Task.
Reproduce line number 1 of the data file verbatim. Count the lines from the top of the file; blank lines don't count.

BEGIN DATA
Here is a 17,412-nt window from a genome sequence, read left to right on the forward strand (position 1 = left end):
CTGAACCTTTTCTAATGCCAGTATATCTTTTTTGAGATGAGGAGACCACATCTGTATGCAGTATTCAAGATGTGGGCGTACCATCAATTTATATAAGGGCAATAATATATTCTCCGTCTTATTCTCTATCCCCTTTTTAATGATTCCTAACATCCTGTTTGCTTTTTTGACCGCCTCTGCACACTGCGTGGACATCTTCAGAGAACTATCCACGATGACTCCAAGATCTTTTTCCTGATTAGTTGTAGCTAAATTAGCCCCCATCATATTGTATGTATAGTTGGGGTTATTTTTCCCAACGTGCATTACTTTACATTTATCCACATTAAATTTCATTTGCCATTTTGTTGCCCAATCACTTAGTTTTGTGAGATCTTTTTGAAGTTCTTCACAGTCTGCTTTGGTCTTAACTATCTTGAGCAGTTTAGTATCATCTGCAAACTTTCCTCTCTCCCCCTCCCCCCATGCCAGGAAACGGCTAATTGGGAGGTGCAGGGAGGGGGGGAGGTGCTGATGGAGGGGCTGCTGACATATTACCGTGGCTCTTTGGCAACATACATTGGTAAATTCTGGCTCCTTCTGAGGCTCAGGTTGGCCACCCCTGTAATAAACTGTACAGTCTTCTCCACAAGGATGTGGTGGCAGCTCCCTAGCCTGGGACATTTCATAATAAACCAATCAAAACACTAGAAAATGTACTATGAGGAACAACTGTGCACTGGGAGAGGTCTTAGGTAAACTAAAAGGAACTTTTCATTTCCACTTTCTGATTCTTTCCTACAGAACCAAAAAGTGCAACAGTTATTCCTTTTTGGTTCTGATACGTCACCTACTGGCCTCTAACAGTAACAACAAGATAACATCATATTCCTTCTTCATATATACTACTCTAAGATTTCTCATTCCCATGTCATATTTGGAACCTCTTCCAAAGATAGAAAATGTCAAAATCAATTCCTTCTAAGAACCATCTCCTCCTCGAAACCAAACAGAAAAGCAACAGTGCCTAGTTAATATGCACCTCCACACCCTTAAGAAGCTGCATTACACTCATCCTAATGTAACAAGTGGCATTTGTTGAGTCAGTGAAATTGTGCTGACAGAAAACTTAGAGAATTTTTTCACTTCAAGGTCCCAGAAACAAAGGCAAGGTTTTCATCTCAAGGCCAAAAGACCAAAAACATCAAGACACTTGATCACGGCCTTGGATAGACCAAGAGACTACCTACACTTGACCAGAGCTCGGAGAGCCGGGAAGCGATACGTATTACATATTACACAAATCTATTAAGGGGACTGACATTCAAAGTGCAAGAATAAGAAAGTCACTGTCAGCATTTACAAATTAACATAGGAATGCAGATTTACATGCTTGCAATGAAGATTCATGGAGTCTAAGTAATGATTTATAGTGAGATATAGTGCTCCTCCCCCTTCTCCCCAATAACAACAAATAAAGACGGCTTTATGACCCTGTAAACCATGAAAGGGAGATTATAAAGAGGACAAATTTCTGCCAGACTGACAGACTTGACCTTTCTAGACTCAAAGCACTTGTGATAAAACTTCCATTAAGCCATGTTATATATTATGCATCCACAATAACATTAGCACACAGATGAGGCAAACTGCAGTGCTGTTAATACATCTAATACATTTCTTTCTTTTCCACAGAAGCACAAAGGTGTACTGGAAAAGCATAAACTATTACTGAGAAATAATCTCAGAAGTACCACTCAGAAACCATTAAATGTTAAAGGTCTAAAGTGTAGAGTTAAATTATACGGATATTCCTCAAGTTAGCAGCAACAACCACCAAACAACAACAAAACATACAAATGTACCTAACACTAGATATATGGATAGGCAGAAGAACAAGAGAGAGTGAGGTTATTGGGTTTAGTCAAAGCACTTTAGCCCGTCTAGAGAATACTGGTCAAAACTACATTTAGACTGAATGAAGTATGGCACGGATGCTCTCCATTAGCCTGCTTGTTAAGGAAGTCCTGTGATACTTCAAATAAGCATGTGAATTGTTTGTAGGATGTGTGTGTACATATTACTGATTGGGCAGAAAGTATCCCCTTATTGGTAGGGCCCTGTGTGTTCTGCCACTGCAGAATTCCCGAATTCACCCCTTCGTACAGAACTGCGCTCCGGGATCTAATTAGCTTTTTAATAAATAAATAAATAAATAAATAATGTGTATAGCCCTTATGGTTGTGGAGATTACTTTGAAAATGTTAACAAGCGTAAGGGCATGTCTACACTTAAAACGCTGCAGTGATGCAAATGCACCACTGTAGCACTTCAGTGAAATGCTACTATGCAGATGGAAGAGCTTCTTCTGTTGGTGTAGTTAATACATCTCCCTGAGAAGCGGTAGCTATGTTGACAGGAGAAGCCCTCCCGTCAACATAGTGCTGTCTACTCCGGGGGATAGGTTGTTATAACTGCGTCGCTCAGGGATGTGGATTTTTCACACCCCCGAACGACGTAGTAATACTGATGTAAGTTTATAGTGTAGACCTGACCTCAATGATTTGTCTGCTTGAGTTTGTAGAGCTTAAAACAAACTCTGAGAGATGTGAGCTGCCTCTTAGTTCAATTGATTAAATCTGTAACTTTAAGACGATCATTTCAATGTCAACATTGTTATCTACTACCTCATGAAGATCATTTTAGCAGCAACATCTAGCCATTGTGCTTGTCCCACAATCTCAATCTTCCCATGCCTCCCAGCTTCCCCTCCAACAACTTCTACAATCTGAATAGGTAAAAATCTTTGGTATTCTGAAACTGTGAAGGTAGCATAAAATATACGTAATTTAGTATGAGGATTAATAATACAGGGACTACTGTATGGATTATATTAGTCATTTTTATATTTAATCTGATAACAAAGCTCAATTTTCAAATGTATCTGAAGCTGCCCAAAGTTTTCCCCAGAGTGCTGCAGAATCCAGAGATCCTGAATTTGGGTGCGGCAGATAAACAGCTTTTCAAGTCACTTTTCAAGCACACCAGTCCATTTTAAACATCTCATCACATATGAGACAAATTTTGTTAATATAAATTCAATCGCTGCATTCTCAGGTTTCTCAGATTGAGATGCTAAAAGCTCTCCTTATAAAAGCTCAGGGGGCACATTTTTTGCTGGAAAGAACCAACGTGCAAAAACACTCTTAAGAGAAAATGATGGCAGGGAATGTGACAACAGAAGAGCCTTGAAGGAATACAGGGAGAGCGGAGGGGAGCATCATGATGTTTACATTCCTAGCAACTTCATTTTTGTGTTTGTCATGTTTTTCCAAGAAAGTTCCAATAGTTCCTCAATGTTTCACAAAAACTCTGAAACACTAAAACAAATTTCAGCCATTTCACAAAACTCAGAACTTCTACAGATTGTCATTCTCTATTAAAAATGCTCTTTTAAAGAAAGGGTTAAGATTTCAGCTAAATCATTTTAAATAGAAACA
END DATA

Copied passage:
Here is a 17,412-nt window from a genome sequence, read left to right on the forward strand (position 1 = left end):